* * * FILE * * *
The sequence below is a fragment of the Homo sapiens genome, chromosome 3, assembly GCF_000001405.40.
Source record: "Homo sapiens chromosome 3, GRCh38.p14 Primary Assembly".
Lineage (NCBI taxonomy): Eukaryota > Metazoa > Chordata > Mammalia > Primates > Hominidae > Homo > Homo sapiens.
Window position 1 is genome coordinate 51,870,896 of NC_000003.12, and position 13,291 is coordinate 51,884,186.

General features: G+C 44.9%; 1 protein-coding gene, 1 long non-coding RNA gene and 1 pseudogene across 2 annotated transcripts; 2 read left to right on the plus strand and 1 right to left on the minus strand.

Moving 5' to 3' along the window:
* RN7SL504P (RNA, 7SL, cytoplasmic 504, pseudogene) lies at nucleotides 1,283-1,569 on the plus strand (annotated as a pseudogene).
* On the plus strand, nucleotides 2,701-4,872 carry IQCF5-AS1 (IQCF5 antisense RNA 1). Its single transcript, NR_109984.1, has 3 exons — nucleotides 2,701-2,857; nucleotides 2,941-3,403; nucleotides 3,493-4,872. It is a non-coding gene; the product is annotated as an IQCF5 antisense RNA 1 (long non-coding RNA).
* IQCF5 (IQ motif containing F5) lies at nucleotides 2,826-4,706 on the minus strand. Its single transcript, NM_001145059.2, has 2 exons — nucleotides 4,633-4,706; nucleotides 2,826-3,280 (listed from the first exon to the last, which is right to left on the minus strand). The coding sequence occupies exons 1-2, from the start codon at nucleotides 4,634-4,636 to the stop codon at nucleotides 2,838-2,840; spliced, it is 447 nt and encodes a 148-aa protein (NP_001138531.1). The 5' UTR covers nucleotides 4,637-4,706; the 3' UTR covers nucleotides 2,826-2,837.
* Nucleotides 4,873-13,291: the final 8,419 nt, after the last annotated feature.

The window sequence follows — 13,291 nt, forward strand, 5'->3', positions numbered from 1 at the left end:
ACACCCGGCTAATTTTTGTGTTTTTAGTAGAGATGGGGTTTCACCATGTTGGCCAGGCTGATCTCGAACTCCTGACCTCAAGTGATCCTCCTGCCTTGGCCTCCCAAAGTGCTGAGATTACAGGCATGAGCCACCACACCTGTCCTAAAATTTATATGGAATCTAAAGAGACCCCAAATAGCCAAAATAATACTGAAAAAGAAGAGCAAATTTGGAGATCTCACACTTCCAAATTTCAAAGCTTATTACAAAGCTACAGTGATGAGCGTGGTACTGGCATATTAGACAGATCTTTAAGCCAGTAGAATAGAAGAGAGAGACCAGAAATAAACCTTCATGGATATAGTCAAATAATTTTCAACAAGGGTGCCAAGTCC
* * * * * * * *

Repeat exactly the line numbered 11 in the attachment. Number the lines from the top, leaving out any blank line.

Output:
The window sequence follows — 13,291 nt, forward strand, 5'->3', positions numbered from 1 at the left end: